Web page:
• Can irritate vaginal opening or tip of penis 
  • 97% to 99% effective but does not prevent against STIs
Hormonal Methods

Injections (Depo-Provera)

Photo of injection

  • Needle given in the arm or buttocks every 12-13 weeks
  • Contains progestin only
  • 99.7% effective (CAUTION: doesn’t protect against STIs)
  • Can cause bone density loss
  • Most common side effects include irregular bleeding, & weight gain
  • Safe for breastfeeding mothers

Oral Contraceptive Pill (i.e., “The Pill”)

Photo of the pill       

  • Small pill taken at the same time each day for 21 of the 28 days of the menstrual cycle to prevent the release of an egg every month
  • 98% effective (CAUTION: doesn’t protect against STIs)
  • Two types of pills exist:
    • Combination pill – contains 2 hormones (progesterone & estrogen)
    • Mini-pill – contains only progesterone
  • Side effects may include spotting, nausea, breast tenderness, moodiness, headaches, and weight gain BUT most go away within the first month

Contraceptive Patch (Ortho-Evra)

Photo of the patch   

  • Small 4x4cm patch contains 2 hormones (progesterone & estrogen)
  • Prevents the release of an egg every month & prevent sperm from entering the uterus
  • 97% effective (CAUTION: doesn’t protect against STIs)
  • Patch is put on your buttocks, stomach, upper arm, or back
  • Patch schedule – replaced every week for 3 weeks ON & 1 week OFF
  • Side effects may include breakthrough bleeding, breast tenderness, headaches, nausea, and/or skin irritation BUT most go away within the first 3 months
Surgical Methods

Tubal Libation

  • Surgery closes off the fallopian tubes which means sperm can’t reach the egg
  • Permanent method of birth control – known as female sterilization
  • 100% effective (CAUTION: doesn’t protect against STIs)

Vasectomy

  • Surgery closes off the tubes that carry sperm to the penis
  • Permanent method of birth control – known as male sterilization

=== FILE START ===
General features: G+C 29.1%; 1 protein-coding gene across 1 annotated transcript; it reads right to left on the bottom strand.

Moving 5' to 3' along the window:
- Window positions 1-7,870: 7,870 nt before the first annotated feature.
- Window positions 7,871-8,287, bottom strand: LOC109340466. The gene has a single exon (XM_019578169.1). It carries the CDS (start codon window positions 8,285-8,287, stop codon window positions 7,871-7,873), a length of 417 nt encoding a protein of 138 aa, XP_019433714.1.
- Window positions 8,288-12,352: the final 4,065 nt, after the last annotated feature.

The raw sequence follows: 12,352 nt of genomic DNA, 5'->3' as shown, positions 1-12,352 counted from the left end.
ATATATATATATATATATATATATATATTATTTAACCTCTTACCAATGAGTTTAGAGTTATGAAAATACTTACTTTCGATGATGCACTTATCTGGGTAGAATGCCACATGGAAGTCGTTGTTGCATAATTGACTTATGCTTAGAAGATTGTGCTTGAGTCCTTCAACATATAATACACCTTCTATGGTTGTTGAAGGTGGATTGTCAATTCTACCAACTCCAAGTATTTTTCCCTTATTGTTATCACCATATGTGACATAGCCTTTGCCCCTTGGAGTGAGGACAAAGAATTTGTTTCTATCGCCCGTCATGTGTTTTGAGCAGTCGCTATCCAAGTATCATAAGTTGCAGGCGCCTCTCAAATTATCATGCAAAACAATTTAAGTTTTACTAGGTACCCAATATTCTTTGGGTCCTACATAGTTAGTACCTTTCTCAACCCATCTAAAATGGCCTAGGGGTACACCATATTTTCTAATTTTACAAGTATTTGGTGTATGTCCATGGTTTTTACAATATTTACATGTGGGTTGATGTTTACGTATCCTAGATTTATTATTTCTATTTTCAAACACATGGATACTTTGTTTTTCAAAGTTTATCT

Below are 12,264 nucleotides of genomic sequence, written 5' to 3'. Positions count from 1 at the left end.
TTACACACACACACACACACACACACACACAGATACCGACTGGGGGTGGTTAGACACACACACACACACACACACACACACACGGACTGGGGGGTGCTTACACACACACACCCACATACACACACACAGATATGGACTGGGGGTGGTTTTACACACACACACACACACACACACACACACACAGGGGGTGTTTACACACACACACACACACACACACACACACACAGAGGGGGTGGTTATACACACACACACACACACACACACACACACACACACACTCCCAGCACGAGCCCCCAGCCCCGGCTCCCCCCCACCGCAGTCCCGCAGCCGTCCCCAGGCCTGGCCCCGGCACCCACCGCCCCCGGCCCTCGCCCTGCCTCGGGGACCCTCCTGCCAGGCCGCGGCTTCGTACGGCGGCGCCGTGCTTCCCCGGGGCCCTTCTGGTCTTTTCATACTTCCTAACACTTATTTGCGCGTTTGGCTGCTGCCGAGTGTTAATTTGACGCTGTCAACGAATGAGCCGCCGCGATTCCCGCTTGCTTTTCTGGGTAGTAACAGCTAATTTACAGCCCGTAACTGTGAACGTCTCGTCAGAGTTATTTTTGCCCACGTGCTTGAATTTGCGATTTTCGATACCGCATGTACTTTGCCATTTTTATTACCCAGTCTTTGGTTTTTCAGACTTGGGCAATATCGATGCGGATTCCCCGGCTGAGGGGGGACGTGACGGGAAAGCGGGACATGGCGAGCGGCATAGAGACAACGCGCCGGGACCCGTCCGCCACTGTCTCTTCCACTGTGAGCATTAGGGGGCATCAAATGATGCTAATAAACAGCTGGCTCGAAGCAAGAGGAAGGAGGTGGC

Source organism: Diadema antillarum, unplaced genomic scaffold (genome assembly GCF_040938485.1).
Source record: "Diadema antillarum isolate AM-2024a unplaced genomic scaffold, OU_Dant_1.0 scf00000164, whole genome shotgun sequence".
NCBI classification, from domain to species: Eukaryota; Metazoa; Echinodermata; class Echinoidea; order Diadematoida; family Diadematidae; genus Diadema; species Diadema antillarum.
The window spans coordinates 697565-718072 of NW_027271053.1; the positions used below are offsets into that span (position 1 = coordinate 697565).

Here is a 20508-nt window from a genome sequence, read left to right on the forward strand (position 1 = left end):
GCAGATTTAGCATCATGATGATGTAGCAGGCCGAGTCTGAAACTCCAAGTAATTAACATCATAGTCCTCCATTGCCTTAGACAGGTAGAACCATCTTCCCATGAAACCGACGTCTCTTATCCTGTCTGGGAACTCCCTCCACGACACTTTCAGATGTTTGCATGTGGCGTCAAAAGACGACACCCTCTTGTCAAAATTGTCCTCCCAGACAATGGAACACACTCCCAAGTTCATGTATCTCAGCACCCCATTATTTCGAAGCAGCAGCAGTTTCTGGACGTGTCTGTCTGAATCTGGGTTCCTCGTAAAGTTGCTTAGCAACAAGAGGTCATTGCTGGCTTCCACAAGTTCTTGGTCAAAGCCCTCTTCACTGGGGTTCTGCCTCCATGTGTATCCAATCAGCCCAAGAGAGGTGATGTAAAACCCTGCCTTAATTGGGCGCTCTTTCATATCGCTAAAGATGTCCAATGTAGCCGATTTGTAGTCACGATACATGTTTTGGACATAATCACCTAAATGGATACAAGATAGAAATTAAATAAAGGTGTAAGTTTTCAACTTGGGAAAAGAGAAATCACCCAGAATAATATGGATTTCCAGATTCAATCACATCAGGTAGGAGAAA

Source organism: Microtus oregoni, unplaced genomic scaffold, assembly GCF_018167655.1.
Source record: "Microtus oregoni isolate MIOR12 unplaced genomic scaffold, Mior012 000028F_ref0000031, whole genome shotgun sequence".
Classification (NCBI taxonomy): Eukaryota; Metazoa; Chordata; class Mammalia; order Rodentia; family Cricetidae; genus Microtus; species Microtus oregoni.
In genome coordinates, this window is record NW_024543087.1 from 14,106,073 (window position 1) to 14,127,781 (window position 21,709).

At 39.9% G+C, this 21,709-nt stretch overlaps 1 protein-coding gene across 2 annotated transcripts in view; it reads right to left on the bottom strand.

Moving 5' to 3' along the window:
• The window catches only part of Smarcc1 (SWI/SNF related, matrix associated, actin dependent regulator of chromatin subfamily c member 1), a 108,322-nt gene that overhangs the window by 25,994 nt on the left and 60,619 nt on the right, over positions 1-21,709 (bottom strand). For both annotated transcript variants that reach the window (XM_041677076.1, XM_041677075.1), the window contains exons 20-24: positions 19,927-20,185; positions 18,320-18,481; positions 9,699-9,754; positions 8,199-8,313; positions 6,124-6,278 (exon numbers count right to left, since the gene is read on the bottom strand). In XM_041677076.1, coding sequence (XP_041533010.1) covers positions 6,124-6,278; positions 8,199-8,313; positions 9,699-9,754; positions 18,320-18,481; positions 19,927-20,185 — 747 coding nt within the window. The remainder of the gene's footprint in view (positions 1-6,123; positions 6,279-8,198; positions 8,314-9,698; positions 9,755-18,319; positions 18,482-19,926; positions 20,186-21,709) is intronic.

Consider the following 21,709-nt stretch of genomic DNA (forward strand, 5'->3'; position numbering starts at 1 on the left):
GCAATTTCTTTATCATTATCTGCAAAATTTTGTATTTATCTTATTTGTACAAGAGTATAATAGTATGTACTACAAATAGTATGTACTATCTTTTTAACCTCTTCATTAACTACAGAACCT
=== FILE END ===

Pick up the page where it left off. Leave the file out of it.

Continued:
• 100% effective (CAUTION: doesn’t protect against STIs)
Other Methods

Intrauterine Device (IUD)

  • Small t-shaped device with copper wire is inserted into the uterus by a health professional which disrupts the chemistry & destroys sperm
  •  Protects against contraception for up to 5 years (CAUTION: doesn’t protect against STIs)

Intrauterine System (IUS)

  • Small t-shaped device that slowly releases the hormone levonorgestrel is inserted into the uterus by a health professional which makes it harder for sperm to enter the uterus
  • Protects against contraception for up to 5 years (CAUTION: doesn’t protect against STIs)

Withdrawal

  • Penis is withdrawn from vagina before ejaculation
  • Unplanned pregnancy occurs in 1 of 5 cases (CAUTION: sperm may be in pre-ejaculate)
  • Requires practice – it’s recommended that you use a condom & spermicide first until method is perfected

Sympto-thermal Method

  • Teaches a woman how to determine if she’s fertile through observation, charting, and interpreting her body temperature and cervical mucus
  • 75-88% effective (CAUTION: doesn’t protect against STIs)
  • Usually takes women 3-6 cycles to learn fertility signs
  • Regular menstrual cycle timeline:
    • 3-7 days of menstruation
    • Several days of no mucus
    • Several days of wet or slippery mucus – it becomes more slippery, stretchy, and clear as ovulation approaches
    • After ovulation body temperature rises & mucus disappears
  • Fertile days start with the first sensation of mucus until it disappears & body temperature has been high for 3 days in a row